Many non-fans of winter were happy when—in several parts of the country—the season was milder than usual and appeared to end quickly and abruptly. As the saying goes, though, 'you can't get something for nothing', and the cost of avoiding shoveling snow and getting a few extra days of spring may be an increased risk for being infected with a disease when summer rolls around. Here's what you should know about this problem and a few things you can do to protect yourself.
The Importance of Winter
It's undeniable that winter can be annoying with its freezing days and penchant for randomly dumping a few feet of snow on your lawn. However, the cold weather is one of nature's pest control methods that helps keep bug populations in check.
While many pests have developed strategies and defenses to help them survive the cold weather, quite a few of them die off as the temperature drops towards and past freezing. For example, mosquitoes are cold-blooded bugs that prefer high-temperature weather over 80 degrees F. They go into hibernation when the temperature drops below 50 degrees and eventually just start freezing to death the colder it gets.
Pest larvae are typically hardier, but the net effect between their survival and the cold weather killing off the parents is a fairly stable bug population when spring rolls around.
Unfortunately, when winters are warm and cold snaps are few and far between, more of the parents survive and some larvae that would've died end up hanging around. As a result, the population of bugs swarming around your backyard and trying to breach the walls of your home is much bigger than normal in the spring and summer. Since many of these pests carry diseases harmful to human health (e.g. mosquitoes carry the West Nile virus), more pests typically means an increased risk of being sickened.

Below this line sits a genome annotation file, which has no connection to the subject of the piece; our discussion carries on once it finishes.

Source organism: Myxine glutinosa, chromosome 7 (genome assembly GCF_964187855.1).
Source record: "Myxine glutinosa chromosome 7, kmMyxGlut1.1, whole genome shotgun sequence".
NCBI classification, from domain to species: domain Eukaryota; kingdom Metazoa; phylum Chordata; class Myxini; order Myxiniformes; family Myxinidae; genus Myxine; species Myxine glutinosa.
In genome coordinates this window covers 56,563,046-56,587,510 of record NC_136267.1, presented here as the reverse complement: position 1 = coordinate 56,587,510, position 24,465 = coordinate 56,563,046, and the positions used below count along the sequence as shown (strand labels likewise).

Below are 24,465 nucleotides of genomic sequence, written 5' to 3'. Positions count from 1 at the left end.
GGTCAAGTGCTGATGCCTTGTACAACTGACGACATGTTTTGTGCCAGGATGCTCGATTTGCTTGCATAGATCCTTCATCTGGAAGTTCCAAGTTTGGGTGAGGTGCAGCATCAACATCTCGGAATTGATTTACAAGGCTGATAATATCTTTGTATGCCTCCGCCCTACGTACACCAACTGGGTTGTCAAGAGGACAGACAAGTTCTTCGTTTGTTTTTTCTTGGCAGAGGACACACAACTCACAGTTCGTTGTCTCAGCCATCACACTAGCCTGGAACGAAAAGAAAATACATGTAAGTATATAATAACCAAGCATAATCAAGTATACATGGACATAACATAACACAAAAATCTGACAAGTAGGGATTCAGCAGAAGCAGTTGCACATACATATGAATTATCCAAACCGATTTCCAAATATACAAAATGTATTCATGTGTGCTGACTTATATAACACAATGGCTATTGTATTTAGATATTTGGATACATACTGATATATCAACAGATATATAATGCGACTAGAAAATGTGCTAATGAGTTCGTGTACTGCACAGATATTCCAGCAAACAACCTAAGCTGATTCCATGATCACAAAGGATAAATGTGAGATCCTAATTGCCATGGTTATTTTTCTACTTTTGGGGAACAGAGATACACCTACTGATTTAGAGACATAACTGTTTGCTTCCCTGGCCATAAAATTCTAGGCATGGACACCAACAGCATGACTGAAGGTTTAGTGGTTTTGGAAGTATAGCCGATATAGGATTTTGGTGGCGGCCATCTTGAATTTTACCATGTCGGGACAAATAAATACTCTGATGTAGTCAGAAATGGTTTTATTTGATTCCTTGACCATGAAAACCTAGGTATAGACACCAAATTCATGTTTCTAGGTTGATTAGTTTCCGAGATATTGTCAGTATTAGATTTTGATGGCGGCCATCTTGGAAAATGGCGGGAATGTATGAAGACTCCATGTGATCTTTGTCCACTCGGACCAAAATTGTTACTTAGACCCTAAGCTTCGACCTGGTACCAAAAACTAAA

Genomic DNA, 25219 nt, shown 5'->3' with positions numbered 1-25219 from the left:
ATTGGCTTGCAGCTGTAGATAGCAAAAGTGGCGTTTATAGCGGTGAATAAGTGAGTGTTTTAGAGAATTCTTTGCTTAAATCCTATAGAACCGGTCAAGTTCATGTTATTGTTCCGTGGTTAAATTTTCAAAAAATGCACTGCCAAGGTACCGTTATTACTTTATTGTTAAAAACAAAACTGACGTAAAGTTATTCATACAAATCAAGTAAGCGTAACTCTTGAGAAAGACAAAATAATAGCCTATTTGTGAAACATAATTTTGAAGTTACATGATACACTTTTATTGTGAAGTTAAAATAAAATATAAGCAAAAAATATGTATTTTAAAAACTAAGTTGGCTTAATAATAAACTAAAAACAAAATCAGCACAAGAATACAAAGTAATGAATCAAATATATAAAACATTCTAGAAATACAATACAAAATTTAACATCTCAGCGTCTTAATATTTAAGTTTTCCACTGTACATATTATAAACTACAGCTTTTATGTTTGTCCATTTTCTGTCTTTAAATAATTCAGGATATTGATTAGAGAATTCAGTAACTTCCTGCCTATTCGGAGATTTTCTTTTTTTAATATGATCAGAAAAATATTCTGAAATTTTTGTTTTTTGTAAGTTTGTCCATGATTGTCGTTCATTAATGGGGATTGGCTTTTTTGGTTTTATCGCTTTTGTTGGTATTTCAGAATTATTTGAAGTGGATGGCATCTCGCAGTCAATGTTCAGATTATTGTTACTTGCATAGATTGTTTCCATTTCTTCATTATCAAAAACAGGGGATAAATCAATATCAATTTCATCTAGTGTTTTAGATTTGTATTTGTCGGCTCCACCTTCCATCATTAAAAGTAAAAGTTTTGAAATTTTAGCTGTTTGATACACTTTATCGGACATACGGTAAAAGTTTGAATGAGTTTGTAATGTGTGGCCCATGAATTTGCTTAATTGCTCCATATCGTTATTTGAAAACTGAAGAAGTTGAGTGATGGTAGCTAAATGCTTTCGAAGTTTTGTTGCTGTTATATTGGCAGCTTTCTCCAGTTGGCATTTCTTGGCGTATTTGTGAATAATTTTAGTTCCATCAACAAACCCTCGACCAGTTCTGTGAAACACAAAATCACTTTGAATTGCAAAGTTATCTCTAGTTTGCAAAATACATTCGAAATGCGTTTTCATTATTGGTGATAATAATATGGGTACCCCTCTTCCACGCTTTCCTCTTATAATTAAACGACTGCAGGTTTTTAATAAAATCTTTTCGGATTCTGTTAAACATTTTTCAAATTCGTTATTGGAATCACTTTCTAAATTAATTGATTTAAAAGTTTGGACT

Protecting Yourself This Summer
If you happen to live in an area where the winter wasn't as cold as it normally is, taking steps to keep pests away from your home, family, and pets can help reduce your risk of being infested with and/or infected by disease-carrying bugs.
To reduce the mosquito population near your home, remove any and all standing water. Mosquitoes lay their eggs in stagnant water, and water that's been sitting at the bottom of an empty pool or accumulating in rain gutters are likely home to thousands of baby mosquitoes just waiting to hatch. Destroy the habitats by draining the water away, or filling the areas with dirt to smother the eggs before discarding. For standing water that can't be easily dealt with in this manner—such as water in irrigation ditches and catch basins—use a chemical treatment specially designed to kill mosquitoes and larvae in these areas. These treatments can be purchased at most retail stores.
Check your home for cracks, holes, and other points of entry that small bugs can crawl through and plug them. You can further prevent pests from getting into your home by laying down pesticide around the perimeter. For instance, diatomaceous earth is a natural bug killer that eliminates ants, fleas, and even bed bugs but is safe to use around pets and kids.
Make a habit of checking outdoor pets for ticks and other clinging bugs. Even though flea and tick collars are generally effective at keeping these pests away from your cats and dogs, these bugs may still find a way to attach themselves to the animal. If the bug finds it can't burrow into the pet like it wants because of the chemical deterrent, it may crawl away from your pet and find a new home on the first human it comes across. Inspecting your pets on a regular basis can help you catch these pests before they become a problem.
There are many more things you can do to keep pests at bay this spring and summer. Contact a pest control company in your area, such as Ace Walco & Sons Termite & Pest Control, for more tips or assistance with keeping your home bug free.